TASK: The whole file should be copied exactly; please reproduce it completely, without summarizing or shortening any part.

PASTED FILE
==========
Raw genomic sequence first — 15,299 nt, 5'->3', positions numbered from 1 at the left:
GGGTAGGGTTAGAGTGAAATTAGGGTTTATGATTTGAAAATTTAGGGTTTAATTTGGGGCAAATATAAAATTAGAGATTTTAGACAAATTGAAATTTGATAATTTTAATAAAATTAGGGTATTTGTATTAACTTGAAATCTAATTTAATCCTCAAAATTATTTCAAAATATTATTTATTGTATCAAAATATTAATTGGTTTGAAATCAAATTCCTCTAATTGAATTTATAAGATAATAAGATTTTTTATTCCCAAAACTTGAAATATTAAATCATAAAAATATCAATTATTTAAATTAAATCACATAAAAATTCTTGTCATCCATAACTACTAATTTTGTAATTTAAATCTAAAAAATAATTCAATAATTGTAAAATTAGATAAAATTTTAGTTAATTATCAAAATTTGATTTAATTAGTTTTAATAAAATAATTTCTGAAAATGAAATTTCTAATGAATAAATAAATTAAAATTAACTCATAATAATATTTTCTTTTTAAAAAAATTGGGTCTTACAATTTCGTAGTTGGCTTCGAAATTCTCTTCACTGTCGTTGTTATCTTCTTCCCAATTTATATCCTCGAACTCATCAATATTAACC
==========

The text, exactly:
Raw genomic sequence first — 15,299 nt, 5'->3', positions numbered from 1 at the left:
GGGTAGGGTTAGAGTGAAATTAGGGTTTATGATTTGAAAATTTAGGGTTTAATTTGGGGCAAATATAAAATTAGAGATTTTAGACAAATTGAAATTTGATAATTTTAATAAAATTAGGGTATTTGTATTAACTTGAAATCTAATTTAATCCTCAAAATTATTTCAAAATATTATTTATTGTATCAAAATATTAATTGGTTTGAAATCAAATTCCTCTAATTGAATTTATAAGATAATAAGATTTTTTATTCCCAAAACTTGAAATATTAAATCATAAAAATATCAATTATTTAAATTAAATCACATAAAAATTCTTGTCATCCATAACTACTAATTTTGTAATTTAAATCTAAAAAATAATTCAATAATTGTAAAATTAGATAAAATTTTAGTTAATTATCAAAATTTGATTTAATTAGTTTTAATAAAATAATTTCTGAAAATGAAATTTCTAATGAATAAATAAATTAAAATTAACTCATAATAATATTTTCTTTTTAAAAAAATTGGGTCTTACAATTTCGTAGTTGGCTTCGAAATTCTCTTCACTGTCGTTGTTATCTTCTTCCCAATTTATATCCTCGAACTCATCAATATTAACC